The kids turned out to be little rascals, and to be honest quite rude, “give me money motherf**ker…muzungu…money”, a result of perhaps too many tourists giving them money and sweeties, nonetheless they provided quality entertainment interpreting scary human-hippo’s for a photo opportunity and climbing all over a poor sleeping Ankole cow like primitive bandits.
As the third largest land mammal on the planet, behind the Elephant and White Rhino, you cannot comprehend the size of the Hippo until you see one up close, from the safety of a boat of course! A short, uneventful, game drive into Queen Elizabeth National Park from Katwe Village is the fascinating Mweya Visitors Centre perched high atop the Mweya Peninsula and overlooking the Kazinga Channel. Inside the visitors centre are massive animal skulls, including that of the mammoth elephant, and educational displays outlining the history and work of the park.
Back in the park’s heyday there was once over 13,000 hippos resulting in a substantial culling in order to save other species and the natural habitat of the surrounding areas where they feed. Today there are still thousands of the ugly, ferocious looking monsters skulking in the channel. The moment we set off in the boat for a two-hour game cruise we could see hundreds of them, fighting, mating, playing, or just moping about. Weighing up to 3000kg, the closest relative of these huge creatures is in fact the whale, and it is said that underwater they make a similar sound when calling each other. Hippos are semi-aquatic animals, spending most of the day in the water where they can regulate their body temperature, coming out of the water only at dusk to graze on grass. Apparently they will walk up to 7km each night in search of food, returning to the water, to the same spot at dawn to rest and keep cool.
We cruised passed a village with the crazy locals bathing and washing in the water with hippos less than 50m away, and crocodiles sneaking below the murky waters nowhere to be seen. The reality of living here, as stated by the guide, “someone will be taken today…or maybe tomorrow”. The danger is not only in the water, on land lions threaten the villagers creeping about at night, while in an unusual incident a hyena snuck into a home and took a child. As the sun began to set we watched as the local fisherman loaded their boats and raced each other out onto Lake Edward, with their nets in tow, racing to get a good catch and not get toppled by angry hippos who were on their way out of the water to feed. At this time of the day they are the most “hangry”, Jay’s wonderful term to describe when one is hungry and angry!
Poaching is such a problem in Africa. Not only is this inhumane killing for ivory dwindling the population of elephants and rhinos at a rapid rate, it is also changing their character. In South Africa we were told the elephants are becoming more aggressive as a result of poaching, with an incident reported of one attacking a rhino, an act unheard of in the past. This is evolution on steroids, driven by humans. Even their tusks are growing smaller as a consequence. Previously each tusk could weigh almost one tonne, reaching all the way down to the ground. Today, sadly you will never find an elephant with a tusk longer than 1m. In Queen Elizabeth National Park they are experiencing the unique behaviour where families of Elephants are sticking together. Typically the male bull will go away to wander solo through the savannah after mating, but in this park because the older elephants were poached off they are not around to teach the young ones what to do and how to behave.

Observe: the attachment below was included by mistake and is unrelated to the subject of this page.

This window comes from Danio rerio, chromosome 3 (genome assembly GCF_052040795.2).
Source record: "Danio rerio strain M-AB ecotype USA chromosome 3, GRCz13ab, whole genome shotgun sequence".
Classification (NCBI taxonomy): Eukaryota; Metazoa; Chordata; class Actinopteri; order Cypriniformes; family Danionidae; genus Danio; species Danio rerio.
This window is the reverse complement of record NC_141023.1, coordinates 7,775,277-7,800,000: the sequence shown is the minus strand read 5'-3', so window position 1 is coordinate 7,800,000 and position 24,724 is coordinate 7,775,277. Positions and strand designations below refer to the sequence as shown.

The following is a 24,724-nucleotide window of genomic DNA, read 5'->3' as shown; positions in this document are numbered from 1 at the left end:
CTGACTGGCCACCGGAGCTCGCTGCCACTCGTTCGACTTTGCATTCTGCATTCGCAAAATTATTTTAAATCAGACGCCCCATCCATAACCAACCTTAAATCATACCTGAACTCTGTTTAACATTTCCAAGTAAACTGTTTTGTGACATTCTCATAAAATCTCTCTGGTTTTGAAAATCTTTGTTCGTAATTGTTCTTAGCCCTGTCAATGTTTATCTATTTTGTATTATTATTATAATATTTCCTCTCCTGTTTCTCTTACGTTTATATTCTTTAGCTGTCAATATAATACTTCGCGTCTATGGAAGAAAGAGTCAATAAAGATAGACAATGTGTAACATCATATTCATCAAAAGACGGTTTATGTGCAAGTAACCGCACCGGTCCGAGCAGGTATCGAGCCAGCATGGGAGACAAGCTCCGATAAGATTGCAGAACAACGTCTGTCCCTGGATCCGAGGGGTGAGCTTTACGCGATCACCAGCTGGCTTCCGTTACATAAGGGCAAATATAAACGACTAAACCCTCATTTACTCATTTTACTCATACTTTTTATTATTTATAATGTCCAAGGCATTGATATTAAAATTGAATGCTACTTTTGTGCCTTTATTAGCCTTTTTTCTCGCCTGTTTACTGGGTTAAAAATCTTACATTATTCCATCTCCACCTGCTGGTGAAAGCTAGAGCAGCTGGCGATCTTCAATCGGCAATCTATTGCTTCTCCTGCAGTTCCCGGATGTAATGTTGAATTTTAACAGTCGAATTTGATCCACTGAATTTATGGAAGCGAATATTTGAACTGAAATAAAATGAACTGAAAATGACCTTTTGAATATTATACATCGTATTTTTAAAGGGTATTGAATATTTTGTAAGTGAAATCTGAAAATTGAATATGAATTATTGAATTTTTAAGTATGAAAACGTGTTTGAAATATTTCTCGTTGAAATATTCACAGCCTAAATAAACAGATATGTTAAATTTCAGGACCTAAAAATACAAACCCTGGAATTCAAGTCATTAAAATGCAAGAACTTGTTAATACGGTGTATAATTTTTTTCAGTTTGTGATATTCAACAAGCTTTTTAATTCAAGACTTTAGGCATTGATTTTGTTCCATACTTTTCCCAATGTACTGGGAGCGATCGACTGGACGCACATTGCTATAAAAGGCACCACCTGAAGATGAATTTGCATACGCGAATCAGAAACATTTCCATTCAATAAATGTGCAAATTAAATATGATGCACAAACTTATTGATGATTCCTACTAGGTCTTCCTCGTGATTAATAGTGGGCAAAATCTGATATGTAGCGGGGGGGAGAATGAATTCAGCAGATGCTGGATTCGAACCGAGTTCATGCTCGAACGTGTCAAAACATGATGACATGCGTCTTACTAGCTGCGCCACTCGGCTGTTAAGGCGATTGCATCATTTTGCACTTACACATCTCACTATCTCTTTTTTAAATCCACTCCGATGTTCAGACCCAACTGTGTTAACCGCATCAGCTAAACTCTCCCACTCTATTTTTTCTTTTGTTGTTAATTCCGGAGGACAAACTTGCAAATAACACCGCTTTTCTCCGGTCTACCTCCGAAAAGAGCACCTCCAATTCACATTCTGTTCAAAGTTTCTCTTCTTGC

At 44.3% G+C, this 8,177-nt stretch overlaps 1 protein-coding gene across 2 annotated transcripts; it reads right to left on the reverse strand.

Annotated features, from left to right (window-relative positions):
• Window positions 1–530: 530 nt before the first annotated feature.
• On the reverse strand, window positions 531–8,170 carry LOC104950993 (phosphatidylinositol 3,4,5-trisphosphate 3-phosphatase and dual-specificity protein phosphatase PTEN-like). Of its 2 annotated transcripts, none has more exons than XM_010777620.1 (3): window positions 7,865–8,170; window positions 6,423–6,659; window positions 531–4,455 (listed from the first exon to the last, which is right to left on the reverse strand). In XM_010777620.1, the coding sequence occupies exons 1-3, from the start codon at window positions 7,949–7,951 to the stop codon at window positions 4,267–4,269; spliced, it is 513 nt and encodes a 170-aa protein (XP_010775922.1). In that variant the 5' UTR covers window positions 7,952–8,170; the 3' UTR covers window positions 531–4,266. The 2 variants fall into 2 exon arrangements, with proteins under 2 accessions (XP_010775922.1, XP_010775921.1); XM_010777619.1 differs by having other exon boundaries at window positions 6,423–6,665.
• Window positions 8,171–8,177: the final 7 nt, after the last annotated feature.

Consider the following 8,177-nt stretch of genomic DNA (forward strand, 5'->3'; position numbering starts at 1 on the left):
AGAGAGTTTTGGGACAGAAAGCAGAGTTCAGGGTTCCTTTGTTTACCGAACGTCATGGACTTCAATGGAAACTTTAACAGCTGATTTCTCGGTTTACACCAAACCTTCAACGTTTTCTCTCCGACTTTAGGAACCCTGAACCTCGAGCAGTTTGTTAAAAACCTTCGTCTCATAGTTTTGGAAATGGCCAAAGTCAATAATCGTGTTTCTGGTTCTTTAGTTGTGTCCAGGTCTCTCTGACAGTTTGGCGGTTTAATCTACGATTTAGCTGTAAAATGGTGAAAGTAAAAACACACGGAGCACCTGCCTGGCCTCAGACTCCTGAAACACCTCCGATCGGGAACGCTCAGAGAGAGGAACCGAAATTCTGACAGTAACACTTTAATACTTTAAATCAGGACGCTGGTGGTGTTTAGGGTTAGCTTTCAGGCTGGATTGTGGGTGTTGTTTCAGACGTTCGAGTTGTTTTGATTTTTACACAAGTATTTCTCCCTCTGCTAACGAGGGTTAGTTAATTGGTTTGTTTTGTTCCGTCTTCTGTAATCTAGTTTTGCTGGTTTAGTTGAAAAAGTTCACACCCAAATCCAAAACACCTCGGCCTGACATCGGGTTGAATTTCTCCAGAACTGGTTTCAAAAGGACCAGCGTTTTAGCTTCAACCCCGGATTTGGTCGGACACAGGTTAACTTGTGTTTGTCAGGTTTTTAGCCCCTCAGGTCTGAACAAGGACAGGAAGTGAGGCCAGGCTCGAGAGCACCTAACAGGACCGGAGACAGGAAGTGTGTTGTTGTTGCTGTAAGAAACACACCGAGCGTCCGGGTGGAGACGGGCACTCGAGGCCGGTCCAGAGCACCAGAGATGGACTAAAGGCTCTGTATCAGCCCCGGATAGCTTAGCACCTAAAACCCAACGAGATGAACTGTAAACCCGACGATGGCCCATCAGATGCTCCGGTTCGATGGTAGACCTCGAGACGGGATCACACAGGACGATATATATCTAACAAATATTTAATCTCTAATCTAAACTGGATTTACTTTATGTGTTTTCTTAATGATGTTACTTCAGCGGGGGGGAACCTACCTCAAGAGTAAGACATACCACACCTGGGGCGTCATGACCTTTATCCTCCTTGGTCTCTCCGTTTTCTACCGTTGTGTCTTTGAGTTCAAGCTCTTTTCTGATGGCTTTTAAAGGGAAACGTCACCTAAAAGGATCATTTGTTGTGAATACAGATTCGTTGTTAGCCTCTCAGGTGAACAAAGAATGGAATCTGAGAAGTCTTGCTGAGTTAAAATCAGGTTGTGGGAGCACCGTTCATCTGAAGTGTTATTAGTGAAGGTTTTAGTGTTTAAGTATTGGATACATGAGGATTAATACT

Despite the reduced population of the gigantic elephant we still saw more of them then any other animal – other than baboons, those pesky beings with disgusting bare bottoms were everywhere. In fact, during our two game drives in this park we barely saw anything and we left feeling quite disappointed. We saw warthogs scurrying frantically through the shrubs, to which we screamed “pumba” every time, and various antelopes such as Kob and Impala. One thing you have to remember in Africa is “there are no guarantees”!
Going on the Chimp trek required a wake up call at silly o’clock: 4:45am is never easy. Our insane driver drove like a madman past sleepy hippos on their way back to the water and dodging potholes and people walking down the road like zombies as if he was playing a video game. We finally arrived in one piece at Kalinzu Forest on the Rift Valley Escarpment above Queen Elizabeth National Park, and then the heavens opened up, torrential rain of massive jungle drops poured down soaking us to the bone. Because of the high chance of not seeing the chimps we split up so that at least one of us might get lucky. In two groups we trudged through the wet, muddy forest. It was looking grim as Treeny’s guide was running out of ideas where to look, until she received a call from Iain’s team “they’ve found one” – yes mobile phones work in the most unexpected of places in Africa – so we legged it through the forest in their direction. Meanwhile Iain’s group was gawking at Caesar the Chimp as he slid down a tree to say hello only 5m away. On the way, we ran into the tracker who had been sent out before our arrival to scout out where the chimps were, following him we managed to locate three of these amazing animals high in the trees above us. Iain’s group joined us as we watched them relaxing in the trees, eating, scratching and jumping between the branches. Iain’s guide had a recording of a chimp fight on his phone and played it to arouse the ones we had found, our new friends began screeching and howling at each other, the noise was loud and intense as they cried out to each other confused by this prank.
Next stop we learn about pygmies and gorillas from Kabale to Kisoro…
Click here to view our photo gallery of Queen Elizabeth National Park.